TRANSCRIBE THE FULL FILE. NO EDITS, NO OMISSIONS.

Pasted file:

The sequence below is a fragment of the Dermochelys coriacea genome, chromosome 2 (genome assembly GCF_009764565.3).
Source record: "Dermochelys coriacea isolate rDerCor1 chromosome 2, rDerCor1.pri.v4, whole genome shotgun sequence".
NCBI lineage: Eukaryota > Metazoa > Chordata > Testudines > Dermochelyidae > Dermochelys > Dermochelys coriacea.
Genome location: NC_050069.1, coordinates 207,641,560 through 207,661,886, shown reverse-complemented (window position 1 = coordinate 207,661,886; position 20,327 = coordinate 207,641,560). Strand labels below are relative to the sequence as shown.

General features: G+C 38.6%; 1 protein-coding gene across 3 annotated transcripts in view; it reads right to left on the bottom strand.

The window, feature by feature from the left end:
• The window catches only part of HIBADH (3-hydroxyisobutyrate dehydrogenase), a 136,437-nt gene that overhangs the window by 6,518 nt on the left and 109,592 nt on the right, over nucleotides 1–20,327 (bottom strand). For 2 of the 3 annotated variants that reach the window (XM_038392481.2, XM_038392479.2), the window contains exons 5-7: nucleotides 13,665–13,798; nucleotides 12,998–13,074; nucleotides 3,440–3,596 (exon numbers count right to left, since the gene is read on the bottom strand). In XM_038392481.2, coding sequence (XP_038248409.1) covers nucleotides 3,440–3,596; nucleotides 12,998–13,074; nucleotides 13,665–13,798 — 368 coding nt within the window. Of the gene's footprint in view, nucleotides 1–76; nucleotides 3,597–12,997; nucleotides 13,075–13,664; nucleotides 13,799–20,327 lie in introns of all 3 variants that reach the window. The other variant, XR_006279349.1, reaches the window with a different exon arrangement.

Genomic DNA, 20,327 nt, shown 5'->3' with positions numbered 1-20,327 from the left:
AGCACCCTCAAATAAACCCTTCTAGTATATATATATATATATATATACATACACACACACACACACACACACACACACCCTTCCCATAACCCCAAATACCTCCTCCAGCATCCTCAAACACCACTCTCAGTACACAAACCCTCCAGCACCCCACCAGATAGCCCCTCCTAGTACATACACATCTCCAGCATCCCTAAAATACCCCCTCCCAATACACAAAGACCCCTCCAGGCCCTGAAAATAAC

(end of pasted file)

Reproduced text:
The sequence below is a fragment of the Dermochelys coriacea genome, chromosome 2 (genome assembly GCF_009764565.3).
Source record: "Dermochelys coriacea isolate rDerCor1 chromosome 2, rDerCor1.pri.v4, whole genome shotgun sequence".
NCBI lineage: Eukaryota > Metazoa > Chordata > Testudines > Dermochelyidae > Dermochelys > Dermochelys coriacea.
Genome location: NC_050069.1, coordinates 207,641,560 through 207,661,886, shown reverse-complemented (window position 1 = coordinate 207,661,886; position 20,327 = coordinate 207,641,560). Strand labels below are relative to the sequence as shown.

General features: G+C 38.6%; 1 protein-coding gene across 3 annotated transcripts in view; it reads right to left on the bottom strand.

The window, feature by feature from the left end:
• The window catches only part of HIBADH (3-hydroxyisobutyrate dehydrogenase), a 136,437-nt gene that overhangs the window by 6,518 nt on the left and 109,592 nt on the right, over nucleotides 1–20,327 (bottom strand). For 2 of the 3 annotated variants that reach the window (XM_038392481.2, XM_038392479.2), the window contains exons 5-7: nucleotides 13,665–13,798; nucleotides 12,998–13,074; nucleotides 3,440–3,596 (exon numbers count right to left, since the gene is read on the bottom strand). In XM_038392481.2, coding sequence (XP_038248409.1) covers nucleotides 3,440–3,596; nucleotides 12,998–13,074; nucleotides 13,665–13,798 — 368 coding nt within the window. Of the gene's footprint in view, nucleotides 1–76; nucleotides 3,597–12,997; nucleotides 13,075–13,664; nucleotides 13,799–20,327 lie in introns of all 3 variants that reach the window. The other variant, XR_006279349.1, reaches the window with a different exon arrangement.

Genomic DNA, 20,327 nt, shown 5'->3' with positions numbered 1-20,327 from the left:
AGCACCCTCAAATAAACCCTTCTAGTATATATATATATATATATATACATACACACACACACACACACACACACACACCCTTCCCATAACCCCAAATACCTCCTCCAGCATCCTCAAACACCACTCTCAGTACACAAACCCTCCAGCACCCCACCAGATAGCCCCTCCTAGTACATACACATCTCCAGCATCCCTAAAATACCCCCTCCCAATACACAAAGACCCCTCCAGGCCCTGAAAATAAC